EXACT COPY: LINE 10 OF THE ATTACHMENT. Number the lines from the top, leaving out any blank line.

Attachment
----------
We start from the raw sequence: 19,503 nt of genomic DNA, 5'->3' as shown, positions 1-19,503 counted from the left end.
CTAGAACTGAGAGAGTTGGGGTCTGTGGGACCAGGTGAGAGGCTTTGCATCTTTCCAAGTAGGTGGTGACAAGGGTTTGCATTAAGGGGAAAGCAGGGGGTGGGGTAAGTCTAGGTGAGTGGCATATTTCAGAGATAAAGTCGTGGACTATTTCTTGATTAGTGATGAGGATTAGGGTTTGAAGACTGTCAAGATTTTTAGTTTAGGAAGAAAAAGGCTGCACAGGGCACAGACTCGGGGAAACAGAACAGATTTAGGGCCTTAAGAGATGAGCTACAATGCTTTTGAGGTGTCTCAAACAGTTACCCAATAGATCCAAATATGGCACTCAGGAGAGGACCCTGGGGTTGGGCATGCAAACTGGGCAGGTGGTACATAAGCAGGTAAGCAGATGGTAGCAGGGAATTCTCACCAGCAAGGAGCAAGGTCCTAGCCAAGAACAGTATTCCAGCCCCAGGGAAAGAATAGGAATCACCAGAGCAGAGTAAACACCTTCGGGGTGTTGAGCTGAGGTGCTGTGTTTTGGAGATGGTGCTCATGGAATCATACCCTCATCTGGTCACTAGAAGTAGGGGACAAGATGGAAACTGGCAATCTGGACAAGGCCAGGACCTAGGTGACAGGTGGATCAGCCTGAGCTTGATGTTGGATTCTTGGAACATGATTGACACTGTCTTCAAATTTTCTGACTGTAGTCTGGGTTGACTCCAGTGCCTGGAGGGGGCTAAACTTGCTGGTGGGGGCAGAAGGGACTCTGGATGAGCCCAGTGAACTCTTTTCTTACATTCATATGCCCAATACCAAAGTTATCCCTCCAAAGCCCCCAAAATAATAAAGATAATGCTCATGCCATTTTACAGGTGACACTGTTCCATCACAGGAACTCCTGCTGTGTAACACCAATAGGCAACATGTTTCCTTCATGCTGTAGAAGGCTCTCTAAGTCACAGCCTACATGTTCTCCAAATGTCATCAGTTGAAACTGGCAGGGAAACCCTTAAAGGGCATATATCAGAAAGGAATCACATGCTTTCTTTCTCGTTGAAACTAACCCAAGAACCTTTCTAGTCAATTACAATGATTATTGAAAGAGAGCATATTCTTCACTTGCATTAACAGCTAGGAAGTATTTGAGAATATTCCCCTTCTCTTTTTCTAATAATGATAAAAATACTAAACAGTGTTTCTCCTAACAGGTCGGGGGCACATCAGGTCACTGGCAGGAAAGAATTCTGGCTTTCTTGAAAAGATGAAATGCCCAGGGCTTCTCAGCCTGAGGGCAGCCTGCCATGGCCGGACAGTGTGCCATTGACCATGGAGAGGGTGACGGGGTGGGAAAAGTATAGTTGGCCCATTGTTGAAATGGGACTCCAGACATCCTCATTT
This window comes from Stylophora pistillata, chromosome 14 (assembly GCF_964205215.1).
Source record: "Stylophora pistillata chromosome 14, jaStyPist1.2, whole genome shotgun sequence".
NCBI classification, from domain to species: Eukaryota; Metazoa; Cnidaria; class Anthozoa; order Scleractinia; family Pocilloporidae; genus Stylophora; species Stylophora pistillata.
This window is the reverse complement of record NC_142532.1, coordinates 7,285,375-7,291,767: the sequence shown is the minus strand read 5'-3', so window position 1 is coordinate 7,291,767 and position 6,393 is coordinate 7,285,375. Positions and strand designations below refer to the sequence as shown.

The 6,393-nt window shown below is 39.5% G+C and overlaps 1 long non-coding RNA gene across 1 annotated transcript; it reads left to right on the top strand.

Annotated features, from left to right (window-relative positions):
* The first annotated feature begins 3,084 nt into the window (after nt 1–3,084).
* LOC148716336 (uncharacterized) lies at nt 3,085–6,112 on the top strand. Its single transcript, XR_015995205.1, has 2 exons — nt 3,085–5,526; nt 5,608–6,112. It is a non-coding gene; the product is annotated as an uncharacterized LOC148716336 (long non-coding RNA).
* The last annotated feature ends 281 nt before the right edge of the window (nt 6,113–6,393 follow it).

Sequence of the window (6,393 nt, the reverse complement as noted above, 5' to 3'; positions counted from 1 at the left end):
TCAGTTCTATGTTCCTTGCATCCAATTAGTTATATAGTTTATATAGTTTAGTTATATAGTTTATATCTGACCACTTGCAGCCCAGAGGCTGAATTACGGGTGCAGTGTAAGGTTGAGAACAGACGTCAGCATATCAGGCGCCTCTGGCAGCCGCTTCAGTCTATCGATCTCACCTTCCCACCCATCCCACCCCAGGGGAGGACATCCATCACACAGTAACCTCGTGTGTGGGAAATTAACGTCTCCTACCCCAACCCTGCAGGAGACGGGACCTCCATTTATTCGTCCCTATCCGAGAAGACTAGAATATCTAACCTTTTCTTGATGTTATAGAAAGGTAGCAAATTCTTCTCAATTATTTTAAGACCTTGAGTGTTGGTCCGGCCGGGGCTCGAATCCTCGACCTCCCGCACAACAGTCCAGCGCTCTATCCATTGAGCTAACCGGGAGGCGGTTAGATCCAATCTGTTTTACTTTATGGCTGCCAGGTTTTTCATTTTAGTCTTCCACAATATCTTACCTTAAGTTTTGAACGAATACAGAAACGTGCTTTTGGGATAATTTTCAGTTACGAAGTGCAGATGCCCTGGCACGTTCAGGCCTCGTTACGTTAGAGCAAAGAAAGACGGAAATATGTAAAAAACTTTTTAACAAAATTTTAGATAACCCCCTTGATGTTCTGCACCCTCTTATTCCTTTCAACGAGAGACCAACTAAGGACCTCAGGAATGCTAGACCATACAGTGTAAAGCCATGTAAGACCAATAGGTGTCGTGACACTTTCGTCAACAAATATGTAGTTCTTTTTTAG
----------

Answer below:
* LOC148716336 (uncharacterized) lies at nt 3,085–6,112 on the top strand. Its single transcript, XR_015995205.1, has 2 exons — nt 3,085–5,526; nt 5,608–6,112. It is a non-coding gene; the product is annotated as an uncharacterized LOC148716336 (long non-coding RNA).